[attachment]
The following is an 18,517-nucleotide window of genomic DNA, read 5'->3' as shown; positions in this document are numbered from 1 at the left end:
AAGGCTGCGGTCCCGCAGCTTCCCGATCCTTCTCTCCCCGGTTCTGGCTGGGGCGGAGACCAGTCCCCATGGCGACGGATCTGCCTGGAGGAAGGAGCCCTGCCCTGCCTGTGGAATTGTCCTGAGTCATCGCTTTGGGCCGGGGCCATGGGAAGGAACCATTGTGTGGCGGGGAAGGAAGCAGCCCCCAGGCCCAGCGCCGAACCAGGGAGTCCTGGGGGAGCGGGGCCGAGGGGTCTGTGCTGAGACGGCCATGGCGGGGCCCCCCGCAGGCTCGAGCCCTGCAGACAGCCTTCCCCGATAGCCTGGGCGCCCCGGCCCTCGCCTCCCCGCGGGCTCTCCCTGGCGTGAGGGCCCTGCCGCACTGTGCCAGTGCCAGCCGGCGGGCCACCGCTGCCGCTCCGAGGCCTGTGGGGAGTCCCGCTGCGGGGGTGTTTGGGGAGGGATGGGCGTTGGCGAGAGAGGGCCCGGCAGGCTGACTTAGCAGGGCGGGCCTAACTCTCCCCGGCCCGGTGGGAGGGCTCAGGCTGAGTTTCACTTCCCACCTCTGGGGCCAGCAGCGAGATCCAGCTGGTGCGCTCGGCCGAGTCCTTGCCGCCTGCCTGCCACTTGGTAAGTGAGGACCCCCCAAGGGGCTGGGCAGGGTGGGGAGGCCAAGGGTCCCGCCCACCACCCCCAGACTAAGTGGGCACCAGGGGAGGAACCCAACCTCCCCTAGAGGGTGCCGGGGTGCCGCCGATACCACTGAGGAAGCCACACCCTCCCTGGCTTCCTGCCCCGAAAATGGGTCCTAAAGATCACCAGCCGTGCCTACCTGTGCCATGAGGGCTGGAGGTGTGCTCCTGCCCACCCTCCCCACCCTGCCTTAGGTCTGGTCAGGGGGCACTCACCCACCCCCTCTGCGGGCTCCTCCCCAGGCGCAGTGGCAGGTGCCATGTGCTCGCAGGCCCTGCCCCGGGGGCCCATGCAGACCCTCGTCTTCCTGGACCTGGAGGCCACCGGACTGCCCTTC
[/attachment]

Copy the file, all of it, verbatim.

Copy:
The following is an 18,517-nucleotide window of genomic DNA, read 5'->3' as shown; positions in this document are numbered from 1 at the left end:
AAGGCTGCGGTCCCGCAGCTTCCCGATCCTTCTCTCCCCGGTTCTGGCTGGGGCGGAGACCAGTCCCCATGGCGACGGATCTGCCTGGAGGAAGGAGCCCTGCCCTGCCTGTGGAATTGTCCTGAGTCATCGCTTTGGGCCGGGGCCATGGGAAGGAACCATTGTGTGGCGGGGAAGGAAGCAGCCCCCAGGCCCAGCGCCGAACCAGGGAGTCCTGGGGGAGCGGGGCCGAGGGGTCTGTGCTGAGACGGCCATGGCGGGGCCCCCCGCAGGCTCGAGCCCTGCAGACAGCCTTCCCCGATAGCCTGGGCGCCCCGGCCCTCGCCTCCCCGCGGGCTCTCCCTGGCGTGAGGGCCCTGCCGCACTGTGCCAGTGCCAGCCGGCGGGCCACCGCTGCCGCTCCGAGGCCTGTGGGGAGTCCCGCTGCGGGGGTGTTTGGGGAGGGATGGGCGTTGGCGAGAGAGGGCCCGGCAGGCTGACTTAGCAGGGCGGGCCTAACTCTCCCCGGCCCGGTGGGAGGGCTCAGGCTGAGTTTCACTTCCCACCTCTGGGGCCAGCAGCGAGATCCAGCTGGTGCGCTCGGCCGAGTCCTTGCCGCCTGCCTGCCACTTGGTAAGTGAGGACCCCCCAAGGGGCTGGGCAGGGTGGGGAGGCCAAGGGTCCCGCCCACCACCCCCAGACTAAGTGGGCACCAGGGGAGGAACCCAACCTCCCCTAGAGGGTGCCGGGGTGCCGCCGATACCACTGAGGAAGCCACACCCTCCCTGGCTTCCTGCCCCGAAAATGGGTCCTAAAGATCACCAGCCGTGCCTACCTGTGCCATGAGGGCTGGAGGTGTGCTCCTGCCCACCCTCCCCACCCTGCCTTAGGTCTGGTCAGGGGGCACTCACCCACCCCCTCTGCGGGCTCCTCCCCAGGCGCAGTGGCAGGTGCCATGTGCTCGCAGGCCCTGCCCCGGGGGCCCATGCAGACCCTCGTCTTCCTGGACCTGGAGGCCACCGGACTGCCCTTC